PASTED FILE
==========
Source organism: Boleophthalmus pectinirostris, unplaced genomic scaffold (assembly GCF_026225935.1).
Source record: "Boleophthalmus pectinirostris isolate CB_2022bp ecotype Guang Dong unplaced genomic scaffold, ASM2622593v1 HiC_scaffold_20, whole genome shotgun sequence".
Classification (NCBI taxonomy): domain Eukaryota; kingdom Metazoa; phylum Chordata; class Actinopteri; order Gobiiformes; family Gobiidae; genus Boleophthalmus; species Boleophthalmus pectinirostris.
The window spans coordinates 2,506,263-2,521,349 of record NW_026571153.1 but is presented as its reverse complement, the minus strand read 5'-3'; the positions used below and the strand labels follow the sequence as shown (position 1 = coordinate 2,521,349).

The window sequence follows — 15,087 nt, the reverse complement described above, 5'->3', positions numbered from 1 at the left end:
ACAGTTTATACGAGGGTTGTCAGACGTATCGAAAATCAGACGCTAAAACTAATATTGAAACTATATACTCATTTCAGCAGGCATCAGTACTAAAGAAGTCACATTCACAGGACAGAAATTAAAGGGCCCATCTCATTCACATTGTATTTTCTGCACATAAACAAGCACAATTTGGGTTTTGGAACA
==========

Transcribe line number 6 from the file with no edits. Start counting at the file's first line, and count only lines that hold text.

ACAGTTTATACGAGGGTTGTCAGACGTATCGAAAATCAGACGCTAAAACTAATATTGAAACTATATACTCATTTCAGCAGGCATCAGTACTAAAGAAGTCACATTCACAGGACAGAAATTAAAGGGCCCATCTCATTCACATTGTATTTTCTGCACATAAACAAGCACAATTTGGGTTTTGGAACA